The White Crow, 2018.
Directed by Ralph Fiennes.
Starring Oleg Ivenko, Ralph Fiennes, Adèle Exarchopoulos, Louis Hofmann, Chulpan Khamatova, Sergei Polunin, Raphaël Personnaz, Aleksey Morozov, Nebojsa Dugalic, Anna Urban and Anastasiya Meskova.
The story of Rudolf Nureyev’s defection to the West.
The White Crow is a well-crafted piece, from writer David Hare and director Ralph Fiennes, about Rudolf Nureyev’s early days – pre-international stardom – and the lead up to his defection from the Soviet Union in 1961. Based on the biography by Julie Kavanagh, this is a story with which younger audiences might not be so familiar. Focusing on a young Nureyev battling his way into the upper echelons of the ballet world, the film spends time exploring Nureyev’s position as an outsider – both to dance and then the West – as well as his yearning for freedom of expression.
Real-life professional ballet dancer and screen newcomer Oleg Ivenko turns in a striking debut performance as Rudolf Nureyev, as well as holding a decent-enough physical resemblance to him. Unsurprisingly he truly soars (sometimes literally) in the dancing segments, although it must be quite a burden to shed your own training in order to capture the spirit of a legend such as Nureyev, as well as the less technically perfect aspects of his dancing (Nureyev’s training was condensed as he started later than most). Ivenko also does well channelling the intensity, iron will and self-belief of Nureyev, with a few humorous touches stemming from his natural, casual arrogance (“If I had danced, you would remember”). The White Crow successfully generates sympathy for Nureyev too, particularly when considering his impoverished background and undeniable work ethic. He might be conceited and hot-headed – and rude enough to spit at someone when furious – but he is almost charming with it, and painted a victim of circumstance.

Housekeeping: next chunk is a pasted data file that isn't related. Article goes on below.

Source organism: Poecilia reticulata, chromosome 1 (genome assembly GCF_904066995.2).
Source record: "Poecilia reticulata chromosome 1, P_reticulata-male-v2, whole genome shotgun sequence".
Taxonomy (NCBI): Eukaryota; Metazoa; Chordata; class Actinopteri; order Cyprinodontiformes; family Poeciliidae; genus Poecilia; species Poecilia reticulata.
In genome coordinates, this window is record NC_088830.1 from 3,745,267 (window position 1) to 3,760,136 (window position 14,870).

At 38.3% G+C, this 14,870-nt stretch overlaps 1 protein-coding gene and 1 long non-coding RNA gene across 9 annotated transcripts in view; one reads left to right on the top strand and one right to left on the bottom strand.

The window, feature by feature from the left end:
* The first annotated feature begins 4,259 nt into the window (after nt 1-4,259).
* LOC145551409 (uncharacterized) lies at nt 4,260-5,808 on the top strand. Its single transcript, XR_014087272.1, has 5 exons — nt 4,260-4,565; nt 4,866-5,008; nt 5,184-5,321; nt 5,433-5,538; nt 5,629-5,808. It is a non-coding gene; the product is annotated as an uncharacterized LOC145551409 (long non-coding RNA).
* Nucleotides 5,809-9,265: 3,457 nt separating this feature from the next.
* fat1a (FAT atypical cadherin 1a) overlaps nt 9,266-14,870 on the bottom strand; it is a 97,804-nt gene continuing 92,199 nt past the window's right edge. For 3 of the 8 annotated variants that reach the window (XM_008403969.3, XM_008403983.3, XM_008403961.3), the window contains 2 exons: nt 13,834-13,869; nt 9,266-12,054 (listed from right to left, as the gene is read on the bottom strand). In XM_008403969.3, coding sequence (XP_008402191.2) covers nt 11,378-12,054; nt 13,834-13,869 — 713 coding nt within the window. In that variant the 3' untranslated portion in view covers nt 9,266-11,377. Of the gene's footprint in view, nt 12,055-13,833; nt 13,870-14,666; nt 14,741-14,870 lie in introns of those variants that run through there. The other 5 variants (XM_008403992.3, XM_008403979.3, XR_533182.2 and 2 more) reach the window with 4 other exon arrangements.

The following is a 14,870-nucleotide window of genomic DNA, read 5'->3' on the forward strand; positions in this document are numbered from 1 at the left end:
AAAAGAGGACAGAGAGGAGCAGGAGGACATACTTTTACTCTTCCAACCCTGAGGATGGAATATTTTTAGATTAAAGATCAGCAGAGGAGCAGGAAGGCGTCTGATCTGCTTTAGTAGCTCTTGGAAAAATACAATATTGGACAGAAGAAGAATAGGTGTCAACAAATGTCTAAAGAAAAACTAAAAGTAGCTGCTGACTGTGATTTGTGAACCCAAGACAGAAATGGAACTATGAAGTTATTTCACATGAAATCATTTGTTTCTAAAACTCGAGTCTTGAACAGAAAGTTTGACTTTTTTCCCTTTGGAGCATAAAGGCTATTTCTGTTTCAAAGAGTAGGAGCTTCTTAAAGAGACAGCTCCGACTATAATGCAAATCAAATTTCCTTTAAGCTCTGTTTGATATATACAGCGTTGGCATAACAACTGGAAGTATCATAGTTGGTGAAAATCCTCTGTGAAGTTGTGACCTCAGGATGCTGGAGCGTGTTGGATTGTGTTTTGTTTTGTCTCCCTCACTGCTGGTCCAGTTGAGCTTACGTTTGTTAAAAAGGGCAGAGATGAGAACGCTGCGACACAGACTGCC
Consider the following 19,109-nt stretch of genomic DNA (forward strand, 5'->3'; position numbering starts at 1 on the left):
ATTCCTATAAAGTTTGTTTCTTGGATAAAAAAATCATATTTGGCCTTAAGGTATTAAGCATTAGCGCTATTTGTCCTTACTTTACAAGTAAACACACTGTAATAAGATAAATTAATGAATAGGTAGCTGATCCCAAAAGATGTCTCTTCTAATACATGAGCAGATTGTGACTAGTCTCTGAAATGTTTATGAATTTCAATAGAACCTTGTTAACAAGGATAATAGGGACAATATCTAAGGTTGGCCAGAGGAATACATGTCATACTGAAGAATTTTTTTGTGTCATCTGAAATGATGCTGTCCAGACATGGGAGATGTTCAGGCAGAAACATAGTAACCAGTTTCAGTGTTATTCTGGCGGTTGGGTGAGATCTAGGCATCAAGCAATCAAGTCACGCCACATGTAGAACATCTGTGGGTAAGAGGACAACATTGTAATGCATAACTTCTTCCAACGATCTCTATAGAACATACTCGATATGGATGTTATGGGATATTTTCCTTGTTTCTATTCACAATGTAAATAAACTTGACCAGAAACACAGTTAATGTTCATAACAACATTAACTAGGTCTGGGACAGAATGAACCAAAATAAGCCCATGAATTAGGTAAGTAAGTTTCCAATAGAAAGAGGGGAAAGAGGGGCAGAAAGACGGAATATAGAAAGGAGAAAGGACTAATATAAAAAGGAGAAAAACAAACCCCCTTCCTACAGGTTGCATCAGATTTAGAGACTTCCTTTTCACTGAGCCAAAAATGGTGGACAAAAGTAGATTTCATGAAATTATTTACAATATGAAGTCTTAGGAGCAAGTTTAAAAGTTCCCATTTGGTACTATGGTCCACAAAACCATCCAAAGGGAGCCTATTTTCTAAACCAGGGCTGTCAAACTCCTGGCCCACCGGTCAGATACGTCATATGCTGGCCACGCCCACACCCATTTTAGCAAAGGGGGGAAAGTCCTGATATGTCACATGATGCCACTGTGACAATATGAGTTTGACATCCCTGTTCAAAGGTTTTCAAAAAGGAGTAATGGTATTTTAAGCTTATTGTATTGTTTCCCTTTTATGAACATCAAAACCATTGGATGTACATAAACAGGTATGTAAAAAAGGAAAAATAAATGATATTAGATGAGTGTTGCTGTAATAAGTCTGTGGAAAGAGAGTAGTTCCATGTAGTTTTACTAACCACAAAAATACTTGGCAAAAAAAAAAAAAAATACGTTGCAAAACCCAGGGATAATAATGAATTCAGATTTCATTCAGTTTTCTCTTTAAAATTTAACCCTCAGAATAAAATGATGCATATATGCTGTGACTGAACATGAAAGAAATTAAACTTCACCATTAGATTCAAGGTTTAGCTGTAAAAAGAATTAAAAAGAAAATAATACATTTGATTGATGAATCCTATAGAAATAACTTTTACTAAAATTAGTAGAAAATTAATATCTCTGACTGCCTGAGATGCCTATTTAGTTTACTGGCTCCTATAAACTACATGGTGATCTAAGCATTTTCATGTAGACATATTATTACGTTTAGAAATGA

One of The White Crow’s greatest strengths is its excellent ensemble cast, almost exclusively compromising of Russian and French talent such as Chulpan Khamatova (Good Bye Lenin!) and Adèle Exarchopoulos (Blue Is the Warmest Colour). It seems unfair to pick one out, but Aleksey Morozov does an admirable job of balancing KGB agent Srizhevsky’s menace and sympathy as a man with unrelenting bosses. Ralph Fiennes has also set himself a pretty mammoth task – alongside directing this passion project, he takes on the role of Nureyev’s ballet master Pushkin, therefore performing in Russian. Not only does he mould an interesting, layered character for the softy-spoken Pushkin, where you’re never quite sure of his true thoughts or motivations, but none of his acting prowess seems at all compromised by the complex language barrier.
In studying Nureyev before he was famous, and before – unwittingly, as it is here – he was consumed by a political, media-driven storm, The White Crow is able to consider how his peasant background shaped him, as well as how strongly his nationality at birth affected the trajectory of his career. The screenplay flits between his early childhood days in Ufa, training in (what was) Leningrad and his 1961 tour to Paris with the Kirov Ballet company (now the Mariinsky). Writer Hare won’t spoon feed the audience, so concentration is required, but all plot strands neatly weave together for full context before the film’s quite thrilling climax at Le Bourget Airport.
The White Crow is well-contextualised by both its writing and design. The period detail of the Soviet Union and Paris is impressively captured in both setting and mood. That this tour to Paris is ground-breaking in relations between the USSR and the West during the Cold War is judiciously emphasised by the film, as well as the pressure it therefore put on the dancers.
Unsurprisingly, there’s also a fabulous thread of ballet classics to be seen, heard and admired as Ivenko and the company re-create some of Nureyev and the Kirov Ballet’s famous moments.
Although Rudolf Nureyev is is no way unexplored or unknown in popular culture, The White Crow presents a fresh take on his formative years, before he became his legend, in a nuanced, informative and gripping film.
Flickering Myth Rating – Film: ★ ★ ★ ★/ Movie: ★ ★ ★ ★